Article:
As crowd estimations for the Women's March on Chicago grow to more than 50,000, organizers have once again shifted the start location of the march and rally.
The new location for the Saturday morning rally and march will be on Columbus Drive near Jackson Drive, adjacent to the Petrillo Bandshell in Grant Park.
Marchers and attendees can enter the space via Balbo or Congress onto Columbus Drive.
The second location change comes just two days after organizers held a press conference to detail their plans for the event. Since then, crowd estimations have grown even higher, with more than 50,000 now expected to march.
The event was originally slated to be held at the Petrillo Bandshell, but was earlier moved to Jackson Boulevard and Lake Shore Drive "in order to protect Grant Park from damage,” organizers said. The location was changed a second time on Thursday as attendane estimations spiked.
The demonstrators are expected to take to city streets after a morning rally, which will likely mean street closures in downtown Chicago Saturday as the group marches to Federal Plaza.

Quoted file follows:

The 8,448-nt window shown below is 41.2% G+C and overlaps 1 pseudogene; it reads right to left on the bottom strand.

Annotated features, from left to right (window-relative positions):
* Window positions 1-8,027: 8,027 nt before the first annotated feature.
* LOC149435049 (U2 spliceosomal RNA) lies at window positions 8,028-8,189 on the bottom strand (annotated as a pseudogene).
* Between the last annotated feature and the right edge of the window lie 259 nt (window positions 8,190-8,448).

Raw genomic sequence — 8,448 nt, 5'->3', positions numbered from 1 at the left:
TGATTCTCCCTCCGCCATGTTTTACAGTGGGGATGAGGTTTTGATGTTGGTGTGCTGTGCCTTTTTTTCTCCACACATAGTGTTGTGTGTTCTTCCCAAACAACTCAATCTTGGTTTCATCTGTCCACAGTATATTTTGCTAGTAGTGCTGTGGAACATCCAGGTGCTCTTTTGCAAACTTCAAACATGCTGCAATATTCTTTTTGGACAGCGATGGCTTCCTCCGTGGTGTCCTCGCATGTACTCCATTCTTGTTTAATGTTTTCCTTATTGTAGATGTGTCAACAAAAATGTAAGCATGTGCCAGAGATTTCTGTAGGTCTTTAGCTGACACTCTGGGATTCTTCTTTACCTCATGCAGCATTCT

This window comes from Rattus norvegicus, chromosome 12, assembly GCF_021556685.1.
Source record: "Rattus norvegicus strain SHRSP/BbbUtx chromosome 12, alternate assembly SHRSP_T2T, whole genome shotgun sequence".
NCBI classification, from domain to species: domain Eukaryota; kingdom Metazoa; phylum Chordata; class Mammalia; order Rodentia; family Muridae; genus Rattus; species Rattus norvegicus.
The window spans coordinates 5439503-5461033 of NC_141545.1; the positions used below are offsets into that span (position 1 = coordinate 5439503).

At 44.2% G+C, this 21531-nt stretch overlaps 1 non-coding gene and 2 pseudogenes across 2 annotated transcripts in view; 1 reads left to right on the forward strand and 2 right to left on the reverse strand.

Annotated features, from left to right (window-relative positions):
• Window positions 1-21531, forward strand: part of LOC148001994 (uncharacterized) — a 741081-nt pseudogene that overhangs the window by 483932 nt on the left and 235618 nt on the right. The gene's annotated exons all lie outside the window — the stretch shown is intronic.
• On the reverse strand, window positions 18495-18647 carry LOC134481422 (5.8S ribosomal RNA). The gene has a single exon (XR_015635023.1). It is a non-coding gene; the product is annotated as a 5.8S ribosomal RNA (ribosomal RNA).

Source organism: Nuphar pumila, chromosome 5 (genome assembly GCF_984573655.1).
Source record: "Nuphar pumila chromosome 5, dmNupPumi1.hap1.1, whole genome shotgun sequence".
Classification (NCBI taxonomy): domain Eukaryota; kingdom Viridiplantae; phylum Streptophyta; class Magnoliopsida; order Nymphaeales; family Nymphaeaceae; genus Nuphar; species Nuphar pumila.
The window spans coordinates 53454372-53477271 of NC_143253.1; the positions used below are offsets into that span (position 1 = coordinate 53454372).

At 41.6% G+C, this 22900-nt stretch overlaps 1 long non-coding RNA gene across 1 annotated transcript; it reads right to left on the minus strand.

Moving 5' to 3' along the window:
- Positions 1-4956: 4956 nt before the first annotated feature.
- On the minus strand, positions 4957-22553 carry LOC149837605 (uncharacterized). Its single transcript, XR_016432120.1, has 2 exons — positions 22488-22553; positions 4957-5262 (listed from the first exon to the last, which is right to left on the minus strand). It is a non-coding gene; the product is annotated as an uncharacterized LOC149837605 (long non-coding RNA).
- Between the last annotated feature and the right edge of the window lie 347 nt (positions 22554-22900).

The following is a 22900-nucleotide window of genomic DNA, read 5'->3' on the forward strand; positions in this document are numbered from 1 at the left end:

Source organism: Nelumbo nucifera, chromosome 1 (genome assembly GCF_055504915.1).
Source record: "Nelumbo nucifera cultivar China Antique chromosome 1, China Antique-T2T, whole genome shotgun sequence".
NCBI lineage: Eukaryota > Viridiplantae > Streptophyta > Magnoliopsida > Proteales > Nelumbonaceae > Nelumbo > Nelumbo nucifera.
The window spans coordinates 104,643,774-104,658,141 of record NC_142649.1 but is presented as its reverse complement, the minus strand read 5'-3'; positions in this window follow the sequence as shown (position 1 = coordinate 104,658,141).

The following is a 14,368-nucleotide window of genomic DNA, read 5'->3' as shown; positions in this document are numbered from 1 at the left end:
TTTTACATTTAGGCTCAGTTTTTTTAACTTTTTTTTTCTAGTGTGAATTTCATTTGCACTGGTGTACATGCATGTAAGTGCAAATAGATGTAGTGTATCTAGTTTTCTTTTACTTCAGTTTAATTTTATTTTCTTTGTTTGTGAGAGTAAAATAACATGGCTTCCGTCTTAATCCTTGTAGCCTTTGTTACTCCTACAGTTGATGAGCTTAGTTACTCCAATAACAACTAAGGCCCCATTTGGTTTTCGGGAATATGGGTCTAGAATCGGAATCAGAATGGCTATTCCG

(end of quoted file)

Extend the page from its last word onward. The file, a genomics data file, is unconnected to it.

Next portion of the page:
From 9 p.m. Friday to 6 p.m. Saturday, Columbus Drive will be closed from East Monroe Street to East Balbo Avenue and East Jackson Drive will be closed from Michigan Avenue to Lake Shore Drive. Congress Parkway from Columbus to Machigan and Congress Circl will also be closed.
Michigan Avenue will be closed from Randolph to Harrison once the march steps off, officials said.
Organizer noted that East Congress and Balbo Avenue will also be closed from Michigan Avenue to Lake Shore Drive and Monroe will be closed from Michigan Avenue to Columbus, but those closures were not reported by Chicago's Office of Emergency Management and Communication.
"The incoming administration and president have promised an assault on women’s rights, we are prepared to fight back," said organizer Ann Scholhamer.
The Chicago event is one of many around the country and the world being held in conjunction with the Women’s March on Washington.
"This march is just one moment in time but it’s a moment that will hopefully ignite a powerful message," said Donna Miller with Planned Parenthood. "Women are taking action and will continue to take action."
The group noted it is not an anti-Trump event, but that many marchers may be marching for political reasons.
The marches nationwide are expected to draw hundreds of thousands of people on Saturday.
Chicago police did not immediately respond to a request for comment on plans for security or potential traffic disruptions during the event.